‘I Did My Duty,’ President Says of His Military Service Record
With Democrats sharpening their questions about whether President Bush fulfilled his military obligations during the Vietnam War, the president insisted Sunday that he was given an “honorable discharge and I did show up in Alabama” for temporary duty in the National Guard.
The issue about Bush’s military record dogged him in the 2000 presidential campaign and has been raised this year by Democrats claiming that he was absent without leave and that his military service stands in contrast to that of leading Democratic candidate John F. Kerry, a Massachusetts senator who distinguished himself in Vietnam.
But Bush, speaking in an interview on NBC’s “Meet the Press” on Sunday, said that if records exist that will put to rest any doubts about his service, he is “absolutely” willing to authorize the release of those documents covering his service in the Texas and Alabama National Guard units.
He was referring to the Defense Finance and Accounting Service in Colorado, which maintains pay records of service members and presumably would have documentation on whether Bush had showed up for all of his military duty.
But officials at the agency, in Denver and at the headquarters in Washington, told The Times last week that before any records could be released, a Freedom of Information Act request must be filed and that the agency would then show the records to the White House communications office before proceeding.
Bryan Hubbard and Roger Still, spokesmen for the agency, said the processing could take months. They suggested that the White House might turn down the request.
Bush on Sunday put it this way: “People have been looking for these files for a long period of time, trust me.”
Noting that questions were first raised in his 1994 run for Texas governor, Bush said that “if we still have them ... the records are kept in Colorado, as I understand, and they scoured the records” -- an indication that the files may be missing.
Asked if he would authorize the release of “everything” to settle any doubts, the president responded, “Yes, absolutely.”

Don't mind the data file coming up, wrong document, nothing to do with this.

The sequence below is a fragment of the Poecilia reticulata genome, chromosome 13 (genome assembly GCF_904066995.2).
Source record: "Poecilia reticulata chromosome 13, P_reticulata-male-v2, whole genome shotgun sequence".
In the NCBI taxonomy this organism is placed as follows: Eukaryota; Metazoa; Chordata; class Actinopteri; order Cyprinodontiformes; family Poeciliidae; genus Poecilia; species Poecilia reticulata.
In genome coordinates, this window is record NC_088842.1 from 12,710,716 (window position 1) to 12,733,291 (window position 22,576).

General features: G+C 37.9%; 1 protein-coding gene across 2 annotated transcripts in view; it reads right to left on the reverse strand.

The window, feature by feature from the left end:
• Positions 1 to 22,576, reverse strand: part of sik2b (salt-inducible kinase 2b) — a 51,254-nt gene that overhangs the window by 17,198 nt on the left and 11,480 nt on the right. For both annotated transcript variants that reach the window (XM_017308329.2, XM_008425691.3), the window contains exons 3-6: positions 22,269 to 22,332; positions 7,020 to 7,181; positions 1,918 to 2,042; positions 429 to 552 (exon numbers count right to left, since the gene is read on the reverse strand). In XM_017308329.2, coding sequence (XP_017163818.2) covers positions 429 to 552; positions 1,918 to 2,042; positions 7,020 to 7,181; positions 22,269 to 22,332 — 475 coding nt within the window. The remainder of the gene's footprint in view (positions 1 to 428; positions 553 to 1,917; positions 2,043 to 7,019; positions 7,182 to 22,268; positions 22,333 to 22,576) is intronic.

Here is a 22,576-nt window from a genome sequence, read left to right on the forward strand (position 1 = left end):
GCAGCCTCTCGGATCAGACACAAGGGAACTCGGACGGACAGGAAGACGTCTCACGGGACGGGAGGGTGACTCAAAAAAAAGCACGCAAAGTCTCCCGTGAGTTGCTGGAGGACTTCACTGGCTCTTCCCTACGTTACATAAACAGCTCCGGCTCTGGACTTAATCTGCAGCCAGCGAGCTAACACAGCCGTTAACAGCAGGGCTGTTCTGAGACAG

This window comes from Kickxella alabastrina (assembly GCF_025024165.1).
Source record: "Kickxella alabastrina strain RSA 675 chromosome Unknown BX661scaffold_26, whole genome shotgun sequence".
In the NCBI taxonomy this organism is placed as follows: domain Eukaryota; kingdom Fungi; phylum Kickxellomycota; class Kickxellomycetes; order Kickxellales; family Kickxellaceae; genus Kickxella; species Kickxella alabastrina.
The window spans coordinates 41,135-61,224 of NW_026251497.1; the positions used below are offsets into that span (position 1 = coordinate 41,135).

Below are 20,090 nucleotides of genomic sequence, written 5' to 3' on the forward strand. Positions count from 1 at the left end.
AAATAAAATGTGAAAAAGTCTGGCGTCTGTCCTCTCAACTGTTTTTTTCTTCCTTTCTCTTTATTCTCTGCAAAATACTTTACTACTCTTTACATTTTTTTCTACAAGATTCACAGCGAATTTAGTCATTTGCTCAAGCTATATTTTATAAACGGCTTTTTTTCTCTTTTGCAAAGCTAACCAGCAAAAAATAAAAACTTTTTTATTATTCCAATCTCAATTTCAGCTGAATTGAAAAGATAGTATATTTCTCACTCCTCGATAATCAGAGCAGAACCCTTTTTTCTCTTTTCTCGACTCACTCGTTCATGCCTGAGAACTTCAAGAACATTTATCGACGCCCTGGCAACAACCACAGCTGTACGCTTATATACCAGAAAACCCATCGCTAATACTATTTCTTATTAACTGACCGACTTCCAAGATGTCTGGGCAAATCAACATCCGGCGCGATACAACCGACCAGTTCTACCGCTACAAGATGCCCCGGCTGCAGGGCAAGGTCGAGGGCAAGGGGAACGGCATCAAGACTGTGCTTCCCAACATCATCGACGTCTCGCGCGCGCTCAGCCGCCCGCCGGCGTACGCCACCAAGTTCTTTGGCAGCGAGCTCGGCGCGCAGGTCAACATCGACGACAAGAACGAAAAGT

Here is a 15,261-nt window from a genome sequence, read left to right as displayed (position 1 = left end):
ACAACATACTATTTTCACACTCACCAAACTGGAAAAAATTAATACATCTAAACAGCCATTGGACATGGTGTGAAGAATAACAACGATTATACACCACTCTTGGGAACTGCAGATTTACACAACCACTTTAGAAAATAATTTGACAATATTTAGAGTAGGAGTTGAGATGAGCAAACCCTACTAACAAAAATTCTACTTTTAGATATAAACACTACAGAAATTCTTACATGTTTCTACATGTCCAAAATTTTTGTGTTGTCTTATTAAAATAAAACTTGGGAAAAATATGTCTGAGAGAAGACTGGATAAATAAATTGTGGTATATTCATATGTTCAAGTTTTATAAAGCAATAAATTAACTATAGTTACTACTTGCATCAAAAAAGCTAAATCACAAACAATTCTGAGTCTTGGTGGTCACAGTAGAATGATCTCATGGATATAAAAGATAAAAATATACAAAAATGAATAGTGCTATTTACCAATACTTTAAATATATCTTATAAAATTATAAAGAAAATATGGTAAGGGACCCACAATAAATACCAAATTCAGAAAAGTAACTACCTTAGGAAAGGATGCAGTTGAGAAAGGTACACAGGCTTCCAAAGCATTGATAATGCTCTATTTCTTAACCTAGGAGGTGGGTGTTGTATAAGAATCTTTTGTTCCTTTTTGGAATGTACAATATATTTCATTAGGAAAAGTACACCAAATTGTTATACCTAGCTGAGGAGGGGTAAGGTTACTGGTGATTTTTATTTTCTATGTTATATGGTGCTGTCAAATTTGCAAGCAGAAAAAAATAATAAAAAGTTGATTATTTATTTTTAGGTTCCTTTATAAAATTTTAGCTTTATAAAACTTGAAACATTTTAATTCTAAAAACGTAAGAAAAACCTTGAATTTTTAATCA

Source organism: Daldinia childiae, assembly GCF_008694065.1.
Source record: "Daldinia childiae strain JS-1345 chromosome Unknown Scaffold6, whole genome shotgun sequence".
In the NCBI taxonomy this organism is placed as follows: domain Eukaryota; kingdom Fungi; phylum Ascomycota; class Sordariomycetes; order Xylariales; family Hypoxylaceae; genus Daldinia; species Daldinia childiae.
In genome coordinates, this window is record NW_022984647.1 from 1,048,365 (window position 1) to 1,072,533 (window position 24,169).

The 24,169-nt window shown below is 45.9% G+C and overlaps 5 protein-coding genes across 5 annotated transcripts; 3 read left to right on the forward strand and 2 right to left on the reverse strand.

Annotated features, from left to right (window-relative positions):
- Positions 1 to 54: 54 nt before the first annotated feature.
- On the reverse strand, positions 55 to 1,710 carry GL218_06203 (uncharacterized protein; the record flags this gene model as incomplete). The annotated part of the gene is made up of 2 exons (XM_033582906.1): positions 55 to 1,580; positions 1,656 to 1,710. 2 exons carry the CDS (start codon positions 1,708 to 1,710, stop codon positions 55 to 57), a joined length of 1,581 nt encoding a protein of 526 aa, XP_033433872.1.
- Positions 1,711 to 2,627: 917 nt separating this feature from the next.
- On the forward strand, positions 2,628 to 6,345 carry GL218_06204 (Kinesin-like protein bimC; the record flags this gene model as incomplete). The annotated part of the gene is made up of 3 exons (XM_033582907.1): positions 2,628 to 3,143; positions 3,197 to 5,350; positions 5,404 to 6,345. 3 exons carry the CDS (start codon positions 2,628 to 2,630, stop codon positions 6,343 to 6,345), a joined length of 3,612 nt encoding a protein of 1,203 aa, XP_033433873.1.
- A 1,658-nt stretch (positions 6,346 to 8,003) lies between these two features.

“I’m just telling you, I did my duty,” Bush said. “And it’s politics, you know, to kind of ascribe all kinds of motives to me. But I have been through it before. I’m used to it. What I don’t like is when people say serving in the Guard may not be a true service.”
Bush graduated from Yale University in 1968, making him eligible for the draft during the war in Vietnam. He joined the Texas Air National Guard, flying F-102 interceptor jets in Houston. Some critics have said he traded on influence from his well-connected family for the position, which he achieved without going through the normal routines of ROTC and other military training.
Bush signed a six-year commitment. In September 1972, he asked for a three-month transfer to Alabama to help manage the political campaign of Winton “Red” Blount, a friend of his father who was running for the Senate.
Several now-retired officials from the Alabama unit have said they do not remember Bush showing up for duty, and some Texas Air National Guard records show he was suspended for failing to accomplish an annual medical examination.
He later returned to Houston, but there were apparent problems there as well. His Texas records show, for instance, that in 1973 he could not be evaluated because “Bush has not been observed at this unit during the period of report.”
That year Bush was allowed to leave the Texas National Guard eight months short of his six-year obligation so he could enroll at the Harvard Business School. On Sunday, the president said he “worked it out with the military” to win the early discharge.
Former Vermont governor and Democratic presidential hopeful Howard Dean appeared on CNN’s “Late Edition With Wolf Blitzer” on Sunday and asked rhetorically, “Had the president not been a son of a congressman, would he have been able to be honorably discharged under the circumstances?”
Dean said all of Bush’s military records should be released to the media, adding, “I think there’s some hard questions that have been asked that the president needs to answer.”
Dean, also the scion of a wealthy family who became draft eligible when he graduated from Yale during the war, was granted a medical deferment because of a back ailment.